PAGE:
With the threat of Westchester hospitals being closed or consolidated, business leaders and medical providers announced their effort last week to combat the “potential tsunami” facing Westchester’s health care landscape.
A consortium formed by the Westchester County Association (WCA) unveiled an April 10 report called “Healthcare Insights” exposing the challenges facing the industry in the county. The study revealed that county residents could expect fewer hospitals and more consolidated facilities for treatment. Now, leaders in healthcare and related fields have joined forces to find a better way to care for patients.
“The health care industry is at an inflection point, that’s no news to anyone,” WCA Chairman Bill Harrington said. “The old model is broken and the new model is forming as we speak and we can anticipate radical changes in the future.”
Westchester’s 10 hospitals employ 30,000 workers, resulting in hefty contributions to the local economy each year, Harrington said.
But according to WESTMED CEO Simeon Schwartz, the current system is unsustainable. The study showed that if health care providers and businesses don’t adjust to developing trends, grim results will follow.
“The whole point here, is we don’t want to be a victim of what’s taking place in the health care system right now,” WCA President Bill Mooney said. “We want to take charge of our own destiny as a community.”
Among the problems outlined in the report is over the past 15 years there has been a 15 percent decrease in in-patient hospital bed use and a 30 percent drop in maternity services. Additionally, Medicare is now the biggest payer for in-patient services because of the aging population.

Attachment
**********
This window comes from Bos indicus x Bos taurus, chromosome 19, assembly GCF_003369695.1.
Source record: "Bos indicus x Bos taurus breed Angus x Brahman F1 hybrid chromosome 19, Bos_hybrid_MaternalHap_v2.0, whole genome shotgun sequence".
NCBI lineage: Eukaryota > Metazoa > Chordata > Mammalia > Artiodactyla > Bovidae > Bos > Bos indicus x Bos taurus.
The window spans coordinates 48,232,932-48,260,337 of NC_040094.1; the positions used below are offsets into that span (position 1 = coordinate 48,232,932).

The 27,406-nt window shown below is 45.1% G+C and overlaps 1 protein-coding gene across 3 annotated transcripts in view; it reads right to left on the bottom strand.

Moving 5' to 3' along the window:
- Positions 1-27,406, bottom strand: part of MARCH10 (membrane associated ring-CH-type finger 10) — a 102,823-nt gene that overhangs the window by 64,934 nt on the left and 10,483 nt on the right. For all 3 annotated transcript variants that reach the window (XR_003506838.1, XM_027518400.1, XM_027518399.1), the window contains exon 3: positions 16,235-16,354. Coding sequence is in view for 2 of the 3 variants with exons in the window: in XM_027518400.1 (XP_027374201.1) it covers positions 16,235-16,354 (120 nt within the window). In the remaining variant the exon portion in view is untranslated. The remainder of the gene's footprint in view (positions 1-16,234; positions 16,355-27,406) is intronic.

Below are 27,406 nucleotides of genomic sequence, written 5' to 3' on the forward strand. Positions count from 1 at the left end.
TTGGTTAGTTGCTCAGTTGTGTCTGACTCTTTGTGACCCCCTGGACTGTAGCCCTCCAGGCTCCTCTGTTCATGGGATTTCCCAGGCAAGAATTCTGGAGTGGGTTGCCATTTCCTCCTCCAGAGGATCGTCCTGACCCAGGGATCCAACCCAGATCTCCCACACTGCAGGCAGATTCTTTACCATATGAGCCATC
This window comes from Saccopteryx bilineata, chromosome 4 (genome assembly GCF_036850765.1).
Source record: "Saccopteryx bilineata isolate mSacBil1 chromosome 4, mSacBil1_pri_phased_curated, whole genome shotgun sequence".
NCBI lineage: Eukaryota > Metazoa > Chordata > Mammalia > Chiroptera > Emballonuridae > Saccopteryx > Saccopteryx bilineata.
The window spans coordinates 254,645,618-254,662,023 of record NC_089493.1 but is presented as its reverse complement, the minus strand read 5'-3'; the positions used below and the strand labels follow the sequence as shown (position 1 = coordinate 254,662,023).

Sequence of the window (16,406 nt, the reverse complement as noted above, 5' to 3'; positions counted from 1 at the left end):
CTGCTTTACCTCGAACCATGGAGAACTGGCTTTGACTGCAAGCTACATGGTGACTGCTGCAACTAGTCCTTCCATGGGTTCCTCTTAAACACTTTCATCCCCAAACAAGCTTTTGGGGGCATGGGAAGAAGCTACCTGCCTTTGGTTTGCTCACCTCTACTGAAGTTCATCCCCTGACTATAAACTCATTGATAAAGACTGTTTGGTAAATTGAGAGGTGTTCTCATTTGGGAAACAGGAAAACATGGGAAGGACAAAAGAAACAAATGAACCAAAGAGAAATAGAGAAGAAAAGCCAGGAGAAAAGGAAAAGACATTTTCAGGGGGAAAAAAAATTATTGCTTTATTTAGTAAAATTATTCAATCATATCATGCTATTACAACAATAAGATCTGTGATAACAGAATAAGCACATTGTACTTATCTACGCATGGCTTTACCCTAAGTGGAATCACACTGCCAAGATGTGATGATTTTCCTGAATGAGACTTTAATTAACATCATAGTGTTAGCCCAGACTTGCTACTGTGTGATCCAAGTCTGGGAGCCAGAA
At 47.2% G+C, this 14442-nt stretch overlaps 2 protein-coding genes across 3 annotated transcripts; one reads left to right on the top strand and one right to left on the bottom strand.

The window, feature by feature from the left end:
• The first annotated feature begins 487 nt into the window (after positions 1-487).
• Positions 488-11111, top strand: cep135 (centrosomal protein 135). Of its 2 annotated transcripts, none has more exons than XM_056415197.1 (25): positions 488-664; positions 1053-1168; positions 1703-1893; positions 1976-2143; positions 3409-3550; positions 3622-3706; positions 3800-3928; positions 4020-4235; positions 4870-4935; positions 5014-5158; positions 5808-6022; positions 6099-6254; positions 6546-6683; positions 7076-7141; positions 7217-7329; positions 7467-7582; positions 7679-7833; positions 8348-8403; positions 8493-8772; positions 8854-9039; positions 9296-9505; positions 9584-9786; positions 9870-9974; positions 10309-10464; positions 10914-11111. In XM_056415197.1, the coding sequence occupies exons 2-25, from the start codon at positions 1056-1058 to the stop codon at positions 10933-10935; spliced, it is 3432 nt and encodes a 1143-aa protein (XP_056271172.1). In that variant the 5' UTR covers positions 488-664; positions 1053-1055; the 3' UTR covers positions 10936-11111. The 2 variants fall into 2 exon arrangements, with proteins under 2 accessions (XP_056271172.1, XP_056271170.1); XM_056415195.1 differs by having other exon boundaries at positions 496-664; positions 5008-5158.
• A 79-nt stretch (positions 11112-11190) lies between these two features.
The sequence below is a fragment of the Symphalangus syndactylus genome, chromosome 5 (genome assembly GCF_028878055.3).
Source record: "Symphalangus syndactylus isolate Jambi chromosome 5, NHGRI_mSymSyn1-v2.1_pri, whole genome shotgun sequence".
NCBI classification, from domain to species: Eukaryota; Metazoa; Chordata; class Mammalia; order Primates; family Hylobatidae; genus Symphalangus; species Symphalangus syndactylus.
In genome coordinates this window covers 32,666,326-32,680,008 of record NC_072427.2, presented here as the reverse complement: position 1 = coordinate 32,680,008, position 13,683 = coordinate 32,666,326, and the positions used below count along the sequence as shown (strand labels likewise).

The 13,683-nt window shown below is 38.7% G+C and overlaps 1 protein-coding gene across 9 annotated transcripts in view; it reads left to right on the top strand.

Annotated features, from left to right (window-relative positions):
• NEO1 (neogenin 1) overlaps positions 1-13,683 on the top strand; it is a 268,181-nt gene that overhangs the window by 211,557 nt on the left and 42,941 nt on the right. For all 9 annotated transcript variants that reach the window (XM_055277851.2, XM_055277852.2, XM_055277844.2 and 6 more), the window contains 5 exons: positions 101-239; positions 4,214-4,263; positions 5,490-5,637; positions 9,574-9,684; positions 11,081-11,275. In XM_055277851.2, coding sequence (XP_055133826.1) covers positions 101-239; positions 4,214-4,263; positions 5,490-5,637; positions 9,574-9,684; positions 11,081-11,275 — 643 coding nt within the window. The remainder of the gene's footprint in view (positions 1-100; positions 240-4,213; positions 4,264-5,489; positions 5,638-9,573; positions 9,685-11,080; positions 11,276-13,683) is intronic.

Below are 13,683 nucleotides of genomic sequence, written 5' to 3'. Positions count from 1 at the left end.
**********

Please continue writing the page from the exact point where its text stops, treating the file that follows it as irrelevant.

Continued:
New federal government regulations like the Affordable Healthcare Act also add to the concerns.
White Plains Hospital CEO John Schandler said with new regulations being implemented on a constant basis, the industry can expect to face rising costs, shrinking reimbursement and budget cuts.
“We’re going to see more changes in the next three to five years than I’ve seen over the last 30 years,” Schandler said.
With those changes, regional hospitals could close sooner than later. One indication Mooney noted was the closing of St. Vincent’s Hospital in New York City. When that hospital shut down, the effect felt throughout the healthcare industry could be comparable to the way Lehman Brothers hurt the rest of the financial industry, Mooney said.
While Mooney could not point to a certain hospital in potential danger, he said market forces, lack of equity, consumer demand and population would be deciding factors.
“This is by far the most complex issue I’ve ever dealt with,” Mooney added. “Nothing even comes close to it.”
One pleasant surprise the report noted was that over the past 15 years, fewer than 11 percent of Westchester residents travel to Manhattan for hospital care. Consortium officials thought that number would be higher.
The consortium, comprised of about 50 CEOs, the region’s health care executives and members of the academic and insurance sectors, will meet every six to eight weeks to recommend solutions. Its first report could be released in about a year, but the timeline is not concrete.
“There’s a sense of urgency and a sense of urgency could accelerate that or a lack of data could make it longer,” Mooney said.